To help achieve that goal, the city implemented a comprehensive bike plan in 2010, much of which was focused on the addition of bike lanes, shared lane markings and bike trails throughout Cincinnati.
Although progress has been made—most recently, the city finished adding two miles of bike lanes to Riverside Drive
in late 2013, and a project to restripe Delta Avenue between Columbia Parkway and Erie Avenue to add bike lines is already underway—there have been challenges along the way.
“We are an older central city, so almost any street we want to put bike infrastructure on requires some type of major trade-off,” says Melissa McVay, a senior city planner in the Cincinnati Department of Transportation and Engineering
(DOTE). “Whether it’s removing a lane of traffic, consolidating parking on one side of the street, or adding peak-hour parking restrictions, there’s always a trade-off.”
One major project that required such trade-offs is the Central Parkway bikeway, which called for a cycle track—essentially a bike lane protected by plastic poles—to be implemented on Central Parkway from Elm Street to Ludlow Avenue in Clifton. The project made headlines recently when it was paused—and almost killed altogether—by City Council just weeks before construction was expected to begin over concerns that some of the trade-offs were too great.
In this case, implementing two new protected bike lanes on Central Parkway—one on each side of the street—meant losing one lane of traffic in each direction in certain segments of the road, and adding various parking restrictions during peak hours.
Although the original plan was unanimously approved by the previous City Council last year, some business owners along the proposed route expressed concerns that the loss of parking would negatively impact their businesses and deter new businesses from moving to the area.
So, in an effort to reach some sort of compromise, DOTE developed an alternative plan, which addressed the business owners’ concerns and was still viewed positively enough by a majority of council members to move forward.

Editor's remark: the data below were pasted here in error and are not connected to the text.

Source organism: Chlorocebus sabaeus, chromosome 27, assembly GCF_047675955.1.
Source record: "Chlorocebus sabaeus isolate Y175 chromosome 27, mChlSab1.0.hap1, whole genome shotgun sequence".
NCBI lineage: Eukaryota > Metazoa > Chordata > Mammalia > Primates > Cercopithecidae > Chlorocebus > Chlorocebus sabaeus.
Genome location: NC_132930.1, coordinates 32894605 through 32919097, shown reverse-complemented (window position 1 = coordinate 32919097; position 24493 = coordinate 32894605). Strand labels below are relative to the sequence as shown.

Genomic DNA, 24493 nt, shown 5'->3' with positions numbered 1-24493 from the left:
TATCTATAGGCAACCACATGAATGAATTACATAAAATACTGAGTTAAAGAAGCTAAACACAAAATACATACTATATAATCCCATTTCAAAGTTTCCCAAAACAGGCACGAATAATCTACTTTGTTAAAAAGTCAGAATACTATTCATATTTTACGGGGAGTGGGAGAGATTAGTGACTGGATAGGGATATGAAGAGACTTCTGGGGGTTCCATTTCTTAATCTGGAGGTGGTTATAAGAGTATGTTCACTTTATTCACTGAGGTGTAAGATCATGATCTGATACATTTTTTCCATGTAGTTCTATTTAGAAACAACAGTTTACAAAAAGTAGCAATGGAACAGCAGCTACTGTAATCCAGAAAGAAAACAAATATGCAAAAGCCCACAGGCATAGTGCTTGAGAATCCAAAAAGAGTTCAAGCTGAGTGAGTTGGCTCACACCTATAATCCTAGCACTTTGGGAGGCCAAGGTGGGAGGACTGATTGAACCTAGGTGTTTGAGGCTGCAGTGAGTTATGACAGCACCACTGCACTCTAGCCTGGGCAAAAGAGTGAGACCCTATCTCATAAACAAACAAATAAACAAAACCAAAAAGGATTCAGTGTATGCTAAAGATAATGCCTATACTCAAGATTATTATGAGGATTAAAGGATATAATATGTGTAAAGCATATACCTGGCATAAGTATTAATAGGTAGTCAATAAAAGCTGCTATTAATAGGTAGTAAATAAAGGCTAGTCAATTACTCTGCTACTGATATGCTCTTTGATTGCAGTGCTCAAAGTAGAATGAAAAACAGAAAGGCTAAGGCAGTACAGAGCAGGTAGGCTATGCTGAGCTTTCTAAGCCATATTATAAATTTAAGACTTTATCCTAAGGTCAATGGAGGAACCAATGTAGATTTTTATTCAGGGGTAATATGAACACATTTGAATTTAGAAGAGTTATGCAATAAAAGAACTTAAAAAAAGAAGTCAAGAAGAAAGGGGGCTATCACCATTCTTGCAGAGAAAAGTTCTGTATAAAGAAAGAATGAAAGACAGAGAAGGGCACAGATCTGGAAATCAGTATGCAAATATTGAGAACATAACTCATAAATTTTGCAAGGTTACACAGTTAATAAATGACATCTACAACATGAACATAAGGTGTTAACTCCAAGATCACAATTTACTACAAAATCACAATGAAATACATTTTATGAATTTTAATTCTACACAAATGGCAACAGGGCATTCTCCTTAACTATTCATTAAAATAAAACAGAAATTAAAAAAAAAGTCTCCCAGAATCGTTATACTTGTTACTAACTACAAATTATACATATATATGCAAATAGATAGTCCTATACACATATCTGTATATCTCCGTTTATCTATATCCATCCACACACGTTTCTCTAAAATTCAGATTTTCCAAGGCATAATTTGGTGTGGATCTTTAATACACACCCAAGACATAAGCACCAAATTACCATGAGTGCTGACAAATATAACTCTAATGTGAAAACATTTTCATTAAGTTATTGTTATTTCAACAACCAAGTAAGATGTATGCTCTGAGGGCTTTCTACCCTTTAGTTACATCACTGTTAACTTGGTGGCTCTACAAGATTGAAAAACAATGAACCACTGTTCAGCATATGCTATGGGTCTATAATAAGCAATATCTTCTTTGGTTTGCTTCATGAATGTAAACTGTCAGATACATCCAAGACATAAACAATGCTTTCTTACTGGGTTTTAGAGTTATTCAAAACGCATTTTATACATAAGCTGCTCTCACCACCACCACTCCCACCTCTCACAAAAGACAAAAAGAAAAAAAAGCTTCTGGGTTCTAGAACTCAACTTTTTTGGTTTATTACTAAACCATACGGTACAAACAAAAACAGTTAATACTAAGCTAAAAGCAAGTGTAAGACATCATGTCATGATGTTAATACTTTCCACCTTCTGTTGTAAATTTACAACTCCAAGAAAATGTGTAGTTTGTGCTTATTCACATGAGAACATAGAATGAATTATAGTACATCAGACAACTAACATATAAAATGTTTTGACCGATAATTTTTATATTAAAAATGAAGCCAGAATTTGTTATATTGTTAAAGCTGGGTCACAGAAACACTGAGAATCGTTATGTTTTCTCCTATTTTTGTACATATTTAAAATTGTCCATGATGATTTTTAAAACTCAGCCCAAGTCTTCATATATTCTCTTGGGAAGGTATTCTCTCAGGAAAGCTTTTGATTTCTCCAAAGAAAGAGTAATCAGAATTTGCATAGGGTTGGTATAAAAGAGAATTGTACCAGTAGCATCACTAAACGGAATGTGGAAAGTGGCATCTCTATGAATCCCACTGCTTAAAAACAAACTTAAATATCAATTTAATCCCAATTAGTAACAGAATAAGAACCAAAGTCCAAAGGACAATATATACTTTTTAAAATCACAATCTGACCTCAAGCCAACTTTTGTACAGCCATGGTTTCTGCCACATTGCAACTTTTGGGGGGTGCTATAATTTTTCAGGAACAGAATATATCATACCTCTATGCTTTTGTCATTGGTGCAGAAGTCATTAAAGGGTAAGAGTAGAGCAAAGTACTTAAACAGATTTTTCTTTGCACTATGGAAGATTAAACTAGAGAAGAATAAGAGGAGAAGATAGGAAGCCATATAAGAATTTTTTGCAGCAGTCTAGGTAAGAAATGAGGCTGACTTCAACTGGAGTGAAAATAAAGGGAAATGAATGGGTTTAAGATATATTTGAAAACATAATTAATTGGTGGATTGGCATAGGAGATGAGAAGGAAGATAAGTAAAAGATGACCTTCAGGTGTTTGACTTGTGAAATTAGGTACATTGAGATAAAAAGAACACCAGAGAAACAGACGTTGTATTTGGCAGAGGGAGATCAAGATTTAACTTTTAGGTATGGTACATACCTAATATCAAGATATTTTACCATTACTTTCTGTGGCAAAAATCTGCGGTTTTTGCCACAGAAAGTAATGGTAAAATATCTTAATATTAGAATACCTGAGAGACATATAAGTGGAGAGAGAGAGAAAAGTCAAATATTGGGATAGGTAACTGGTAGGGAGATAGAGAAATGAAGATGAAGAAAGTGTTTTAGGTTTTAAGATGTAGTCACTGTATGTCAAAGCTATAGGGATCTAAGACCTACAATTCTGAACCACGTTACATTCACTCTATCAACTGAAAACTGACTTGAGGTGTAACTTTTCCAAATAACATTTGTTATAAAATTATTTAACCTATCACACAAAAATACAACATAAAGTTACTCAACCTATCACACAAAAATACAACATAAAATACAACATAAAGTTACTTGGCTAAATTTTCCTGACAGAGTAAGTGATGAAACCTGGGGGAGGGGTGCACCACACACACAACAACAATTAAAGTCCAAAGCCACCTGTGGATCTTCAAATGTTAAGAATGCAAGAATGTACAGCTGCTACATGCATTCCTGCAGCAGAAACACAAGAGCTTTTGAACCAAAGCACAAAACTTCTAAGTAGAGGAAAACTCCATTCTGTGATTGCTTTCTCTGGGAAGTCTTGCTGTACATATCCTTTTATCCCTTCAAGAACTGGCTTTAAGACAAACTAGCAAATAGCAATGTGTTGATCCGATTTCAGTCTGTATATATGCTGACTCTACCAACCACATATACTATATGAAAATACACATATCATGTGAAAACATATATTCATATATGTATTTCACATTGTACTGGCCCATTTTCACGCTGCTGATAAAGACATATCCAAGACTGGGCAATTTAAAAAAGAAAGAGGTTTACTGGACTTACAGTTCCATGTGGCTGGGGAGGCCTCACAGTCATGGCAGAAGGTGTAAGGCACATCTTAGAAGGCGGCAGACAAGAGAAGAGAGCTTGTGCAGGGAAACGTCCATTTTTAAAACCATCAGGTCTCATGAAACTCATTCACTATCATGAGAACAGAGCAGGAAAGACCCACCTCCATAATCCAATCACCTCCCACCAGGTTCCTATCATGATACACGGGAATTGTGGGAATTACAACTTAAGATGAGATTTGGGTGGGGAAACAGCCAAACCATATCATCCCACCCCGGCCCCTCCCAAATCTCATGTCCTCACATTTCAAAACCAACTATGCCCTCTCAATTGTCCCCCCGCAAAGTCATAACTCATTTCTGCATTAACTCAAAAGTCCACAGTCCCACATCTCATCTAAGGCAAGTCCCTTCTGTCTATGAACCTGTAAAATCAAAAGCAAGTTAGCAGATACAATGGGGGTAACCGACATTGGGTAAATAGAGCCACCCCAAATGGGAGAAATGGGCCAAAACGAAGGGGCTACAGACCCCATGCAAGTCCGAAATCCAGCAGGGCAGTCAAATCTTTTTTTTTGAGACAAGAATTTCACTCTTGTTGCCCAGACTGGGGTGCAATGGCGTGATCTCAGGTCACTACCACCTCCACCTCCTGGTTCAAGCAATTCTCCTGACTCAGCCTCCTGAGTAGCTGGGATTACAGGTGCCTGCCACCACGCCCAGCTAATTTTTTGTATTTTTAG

Bike Month comes early
Actually, one might say Bike Month started a day early this year, because at the same April 30 council meeting that saw the approval of the Central Parkway bikeway, City Council also signed off on $1.9 million in funding for five other bike projects.
The bulk of that funding—$1.1 million—will go to Cincy Bike Share, a service that will offer people the opportunity to rent bicycles and return them at various stations throughout the city. Additionally, four different bike trails each will receive $200,000 in funding: Wasson Way
, the Oasis Corridor, Mill Creek and the Ohio River Trail West.
It’s likely that no program will have as great an immediate impact on the city’s bike culture as Cincy Bike Share, which could be implemented as early as this summer. Initial plans call for 300 bikes to be available among 35 stations throughout the city.
“I think it’s going to be catalytic for our bike community to have bike share,” McVay says. “I think it’s going to completely change the general public’s attitude toward bicycling when you start to see so many different people on these bicycles everywhere around the city. I really think it will be a game changer for Cincinnati.”
But as powerful as the immediate benefits of a bike share might be, the potential for long-term benefits might be even more substantial, in the form of a new generation of bikers.
“There are more dollars on the table than we’ve had in the past being put toward bicycling improvements, which is great news,” Ostendorf says. “By investing in trails and bike shares, what we’re going to see happen is a whole new population of riders hopefully getting out and wanting to bike even more. Hopefully, that will turn into more people who want more biking facilities everywhere.”
A complete list of events and more information on Bike Month can be found here.